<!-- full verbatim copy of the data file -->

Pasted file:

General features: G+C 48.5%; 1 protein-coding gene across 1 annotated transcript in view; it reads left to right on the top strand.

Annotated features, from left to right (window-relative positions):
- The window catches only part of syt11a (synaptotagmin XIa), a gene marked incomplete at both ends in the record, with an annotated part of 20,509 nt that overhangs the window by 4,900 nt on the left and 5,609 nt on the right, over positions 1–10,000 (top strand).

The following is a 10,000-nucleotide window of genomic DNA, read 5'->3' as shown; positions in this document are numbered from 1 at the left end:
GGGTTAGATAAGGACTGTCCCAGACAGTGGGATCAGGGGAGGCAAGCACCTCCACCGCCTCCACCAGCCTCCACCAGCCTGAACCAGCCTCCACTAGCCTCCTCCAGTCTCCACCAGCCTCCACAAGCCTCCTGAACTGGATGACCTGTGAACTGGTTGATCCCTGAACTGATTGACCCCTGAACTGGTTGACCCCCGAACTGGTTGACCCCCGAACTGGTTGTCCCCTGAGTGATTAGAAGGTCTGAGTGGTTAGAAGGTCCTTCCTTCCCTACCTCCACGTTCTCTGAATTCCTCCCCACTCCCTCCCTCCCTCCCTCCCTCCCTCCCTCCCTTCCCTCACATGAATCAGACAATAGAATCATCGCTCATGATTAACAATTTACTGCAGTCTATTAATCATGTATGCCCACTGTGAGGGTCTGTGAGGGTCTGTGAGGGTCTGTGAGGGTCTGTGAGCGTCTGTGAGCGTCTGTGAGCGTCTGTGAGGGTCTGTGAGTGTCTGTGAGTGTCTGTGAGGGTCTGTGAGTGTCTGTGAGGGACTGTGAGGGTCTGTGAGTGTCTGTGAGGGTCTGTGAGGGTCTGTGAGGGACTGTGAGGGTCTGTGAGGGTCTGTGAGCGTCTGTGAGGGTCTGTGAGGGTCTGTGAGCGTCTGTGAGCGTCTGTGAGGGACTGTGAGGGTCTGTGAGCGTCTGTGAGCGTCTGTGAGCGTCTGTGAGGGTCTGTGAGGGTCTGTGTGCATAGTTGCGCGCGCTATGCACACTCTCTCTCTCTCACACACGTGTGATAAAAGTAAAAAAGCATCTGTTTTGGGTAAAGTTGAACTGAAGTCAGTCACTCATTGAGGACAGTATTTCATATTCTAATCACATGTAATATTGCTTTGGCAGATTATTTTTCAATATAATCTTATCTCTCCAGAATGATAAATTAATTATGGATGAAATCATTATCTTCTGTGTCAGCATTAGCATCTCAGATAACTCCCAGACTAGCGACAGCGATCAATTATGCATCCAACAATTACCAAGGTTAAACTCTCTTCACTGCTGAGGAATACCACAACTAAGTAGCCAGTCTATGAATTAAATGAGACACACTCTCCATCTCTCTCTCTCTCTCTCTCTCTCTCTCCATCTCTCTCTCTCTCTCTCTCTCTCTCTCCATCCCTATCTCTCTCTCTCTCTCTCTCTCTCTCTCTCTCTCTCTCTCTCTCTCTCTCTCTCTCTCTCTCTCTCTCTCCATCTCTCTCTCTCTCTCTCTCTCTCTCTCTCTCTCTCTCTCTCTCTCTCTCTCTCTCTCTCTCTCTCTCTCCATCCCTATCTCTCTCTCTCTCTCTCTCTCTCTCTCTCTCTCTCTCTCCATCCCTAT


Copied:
General features: G+C 48.5%; 1 protein-coding gene across 1 annotated transcript in view; it reads left to right on the top strand.

Annotated features, from left to right (window-relative positions):
- The window catches only part of syt11a (synaptotagmin XIa), a gene marked incomplete at both ends in the record, with an annotated part of 20,509 nt that overhangs the window by 4,900 nt on the left and 5,609 nt on the right, over positions 1–10,000 (top strand).

The following is a 10,000-nucleotide window of genomic DNA, read 5'->3' as shown; positions in this document are numbered from 1 at the left end:
GGGTTAGATAAGGACTGTCCCAGACAGTGGGATCAGGGGAGGCAAGCACCTCCACCGCCTCCACCAGCCTCCACCAGCCTGAACCAGCCTCCACTAGCCTCCTCCAGTCTCCACCAGCCTCCACAAGCCTCCTGAACTGGATGACCTGTGAACTGGTTGATCCCTGAACTGATTGACCCCTGAACTGGTTGACCCCCGAACTGGTTGACCCCCGAACTGGTTGTCCCCTGAGTGATTAGAAGGTCTGAGTGGTTAGAAGGTCCTTCCTTCCCTACCTCCACGTTCTCTGAATTCCTCCCCACTCCCTCCCTCCCTCCCTCCCTCCCTCCCTCCCTTCCCTCACATGAATCAGACAATAGAATCATCGCTCATGATTAACAATTTACTGCAGTCTATTAATCATGTATGCCCACTGTGAGGGTCTGTGAGGGTCTGTGAGGGTCTGTGAGGGTCTGTGAGCGTCTGTGAGCGTCTGTGAGCGTCTGTGAGGGTCTGTGAGTGTCTGTGAGTGTCTGTGAGGGTCTGTGAGTGTCTGTGAGGGACTGTGAGGGTCTGTGAGTGTCTGTGAGGGTCTGTGAGGGTCTGTGAGGGACTGTGAGGGTCTGTGAGGGTCTGTGAGCGTCTGTGAGGGTCTGTGAGGGTCTGTGAGCGTCTGTGAGCGTCTGTGAGGGACTGTGAGGGTCTGTGAGCGTCTGTGAGCGTCTGTGAGCGTCTGTGAGGGTCTGTGAGGGTCTGTGTGCATAGTTGCGCGCGCTATGCACACTCTCTCTCTCTCACACACGTGTGATAAAAGTAAAAAAGCATCTGTTTTGGGTAAAGTTGAACTGAAGTCAGTCACTCATTGAGGACAGTATTTCATATTCTAATCACATGTAATATTGCTTTGGCAGATTATTTTTCAATATAATCTTATCTCTCCAGAATGATAAATTAATTATGGATGAAATCATTATCTTCTGTGTCAGCATTAGCATCTCAGATAACTCCCAGACTAGCGACAGCGATCAATTATGCATCCAACAATTACCAAGGTTAAACTCTCTTCACTGCTGAGGAATACCACAACTAAGTAGCCAGTCTATGAATTAAATGAGACACACTCTCCATCTCTCTCTCTCTCTCTCTCTCTCTCTCCATCTCTCTCTCTCTCTCTCTCTCTCTCTCCATCCCTATCTCTCTCTCTCTCTCTCTCTCTCTCTCTCTCTCTCTCTCTCTCTCTCTCTCTCTCTCTCTCTCTCTCTCCATCTCTCTCTCTCTCTCTCTCTCTCTCTCTCTCTCTCTCTCTCTCTCTCTCTCTCTCTCTCTCTCTCTCTCCATCCCTATCTCTCTCTCTCTCTCTCTCTCTCTCTCTCTCTCTCTCTCCATCCCTAT